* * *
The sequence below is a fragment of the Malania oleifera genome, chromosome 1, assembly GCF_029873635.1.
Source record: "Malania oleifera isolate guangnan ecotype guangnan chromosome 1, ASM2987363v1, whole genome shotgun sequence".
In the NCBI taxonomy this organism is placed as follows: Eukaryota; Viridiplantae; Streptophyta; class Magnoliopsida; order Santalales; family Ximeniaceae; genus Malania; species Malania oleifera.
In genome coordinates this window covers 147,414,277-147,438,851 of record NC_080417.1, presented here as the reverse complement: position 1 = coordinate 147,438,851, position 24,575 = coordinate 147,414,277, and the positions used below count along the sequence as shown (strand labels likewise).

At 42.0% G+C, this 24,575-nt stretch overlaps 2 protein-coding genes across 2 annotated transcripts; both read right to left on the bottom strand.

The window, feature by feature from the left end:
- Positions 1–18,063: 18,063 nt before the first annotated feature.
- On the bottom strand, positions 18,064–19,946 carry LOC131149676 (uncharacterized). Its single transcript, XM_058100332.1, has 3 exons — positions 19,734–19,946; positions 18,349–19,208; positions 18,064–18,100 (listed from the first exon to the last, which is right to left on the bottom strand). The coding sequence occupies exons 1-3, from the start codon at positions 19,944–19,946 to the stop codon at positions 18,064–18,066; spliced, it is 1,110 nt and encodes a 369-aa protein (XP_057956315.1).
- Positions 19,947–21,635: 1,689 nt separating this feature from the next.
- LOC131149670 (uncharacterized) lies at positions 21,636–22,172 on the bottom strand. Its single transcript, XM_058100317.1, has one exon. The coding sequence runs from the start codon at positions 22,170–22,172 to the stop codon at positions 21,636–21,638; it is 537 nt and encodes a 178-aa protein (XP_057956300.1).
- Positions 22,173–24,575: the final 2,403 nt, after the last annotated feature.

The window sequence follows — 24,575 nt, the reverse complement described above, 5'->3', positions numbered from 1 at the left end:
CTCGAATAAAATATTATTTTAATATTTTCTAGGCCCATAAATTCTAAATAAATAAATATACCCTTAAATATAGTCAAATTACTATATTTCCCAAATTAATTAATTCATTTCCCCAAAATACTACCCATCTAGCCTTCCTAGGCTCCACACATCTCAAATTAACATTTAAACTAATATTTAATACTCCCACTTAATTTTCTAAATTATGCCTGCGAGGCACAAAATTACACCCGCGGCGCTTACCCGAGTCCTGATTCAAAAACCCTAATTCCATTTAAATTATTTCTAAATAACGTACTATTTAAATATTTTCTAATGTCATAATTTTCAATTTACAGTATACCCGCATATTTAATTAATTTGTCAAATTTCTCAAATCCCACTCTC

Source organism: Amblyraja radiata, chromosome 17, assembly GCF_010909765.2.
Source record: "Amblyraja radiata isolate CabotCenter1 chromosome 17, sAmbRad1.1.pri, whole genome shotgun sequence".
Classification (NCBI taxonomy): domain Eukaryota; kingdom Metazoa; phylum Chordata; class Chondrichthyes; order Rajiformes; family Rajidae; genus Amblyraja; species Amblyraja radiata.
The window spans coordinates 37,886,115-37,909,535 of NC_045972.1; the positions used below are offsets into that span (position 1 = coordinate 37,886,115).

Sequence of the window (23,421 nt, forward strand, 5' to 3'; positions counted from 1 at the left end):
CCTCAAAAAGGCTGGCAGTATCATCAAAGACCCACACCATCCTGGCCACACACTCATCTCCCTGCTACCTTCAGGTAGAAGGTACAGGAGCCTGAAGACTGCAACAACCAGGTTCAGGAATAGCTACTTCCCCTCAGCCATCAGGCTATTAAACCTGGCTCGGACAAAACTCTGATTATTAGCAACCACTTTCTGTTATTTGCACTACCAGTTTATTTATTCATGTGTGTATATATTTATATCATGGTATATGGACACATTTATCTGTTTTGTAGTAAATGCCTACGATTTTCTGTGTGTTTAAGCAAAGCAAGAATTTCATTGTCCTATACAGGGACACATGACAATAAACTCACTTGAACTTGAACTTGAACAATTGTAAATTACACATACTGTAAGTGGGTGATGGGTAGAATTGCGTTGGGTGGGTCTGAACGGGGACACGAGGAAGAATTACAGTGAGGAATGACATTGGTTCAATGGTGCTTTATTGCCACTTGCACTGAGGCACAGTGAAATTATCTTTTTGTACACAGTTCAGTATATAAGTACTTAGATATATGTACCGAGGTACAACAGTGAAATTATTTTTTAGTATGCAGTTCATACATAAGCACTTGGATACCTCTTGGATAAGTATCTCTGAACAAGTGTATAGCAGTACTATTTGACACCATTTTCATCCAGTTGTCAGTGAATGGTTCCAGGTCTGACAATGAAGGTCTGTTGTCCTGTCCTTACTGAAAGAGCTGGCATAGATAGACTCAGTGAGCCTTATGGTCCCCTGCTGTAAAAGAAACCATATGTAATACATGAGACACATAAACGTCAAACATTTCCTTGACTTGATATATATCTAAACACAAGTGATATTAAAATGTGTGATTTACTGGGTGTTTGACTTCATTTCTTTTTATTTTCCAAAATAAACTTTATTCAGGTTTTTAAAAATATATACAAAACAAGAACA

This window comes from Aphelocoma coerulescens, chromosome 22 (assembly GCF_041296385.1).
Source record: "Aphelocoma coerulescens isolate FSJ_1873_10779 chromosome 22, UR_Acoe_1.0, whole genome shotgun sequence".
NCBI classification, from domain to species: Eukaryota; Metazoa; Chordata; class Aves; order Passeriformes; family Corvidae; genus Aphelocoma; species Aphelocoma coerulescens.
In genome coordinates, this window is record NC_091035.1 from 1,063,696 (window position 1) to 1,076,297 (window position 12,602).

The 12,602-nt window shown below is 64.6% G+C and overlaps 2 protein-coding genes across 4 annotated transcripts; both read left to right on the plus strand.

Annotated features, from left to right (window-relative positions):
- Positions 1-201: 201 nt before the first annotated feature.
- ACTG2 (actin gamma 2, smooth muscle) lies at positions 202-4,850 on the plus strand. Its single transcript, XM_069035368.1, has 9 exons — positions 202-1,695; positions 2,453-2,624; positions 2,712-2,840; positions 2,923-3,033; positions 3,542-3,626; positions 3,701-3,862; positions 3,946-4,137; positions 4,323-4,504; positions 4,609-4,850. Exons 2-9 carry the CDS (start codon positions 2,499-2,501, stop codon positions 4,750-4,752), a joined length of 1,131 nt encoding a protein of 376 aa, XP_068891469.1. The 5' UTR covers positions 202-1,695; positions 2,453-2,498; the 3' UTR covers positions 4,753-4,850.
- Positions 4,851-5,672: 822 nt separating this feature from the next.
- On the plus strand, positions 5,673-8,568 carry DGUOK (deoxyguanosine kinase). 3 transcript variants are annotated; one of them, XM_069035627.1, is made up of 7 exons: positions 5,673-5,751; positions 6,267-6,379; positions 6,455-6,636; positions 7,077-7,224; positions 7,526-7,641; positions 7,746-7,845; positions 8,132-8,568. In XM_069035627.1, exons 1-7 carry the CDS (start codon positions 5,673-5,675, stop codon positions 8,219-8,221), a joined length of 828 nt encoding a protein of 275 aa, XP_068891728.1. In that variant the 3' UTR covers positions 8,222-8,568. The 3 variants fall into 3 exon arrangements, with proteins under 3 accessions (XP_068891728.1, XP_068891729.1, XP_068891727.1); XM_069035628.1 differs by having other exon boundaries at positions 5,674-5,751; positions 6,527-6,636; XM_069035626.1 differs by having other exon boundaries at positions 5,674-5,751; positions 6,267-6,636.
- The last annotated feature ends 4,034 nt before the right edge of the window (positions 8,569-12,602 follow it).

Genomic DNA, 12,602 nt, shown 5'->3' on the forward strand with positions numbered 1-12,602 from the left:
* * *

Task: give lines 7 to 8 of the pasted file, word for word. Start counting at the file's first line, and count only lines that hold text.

- Positions 1–18,063: 18,063 nt before the first annotated feature.
- On the bottom strand, positions 18,064–19,946 carry LOC131149676 (uncharacterized). Its single transcript, XM_058100332.1, has 3 exons — positions 19,734–19,946; positions 18,349–19,208; positions 18,064–18,100 (listed from the first exon to the last, which is right to left on the bottom strand). The coding sequence occupies exons 1-3, from the start codon at positions 19,944–19,946 to the stop codon at positions 18,064–18,066; spliced, it is 1,110 nt and encodes a 369-aa protein (XP_057956315.1).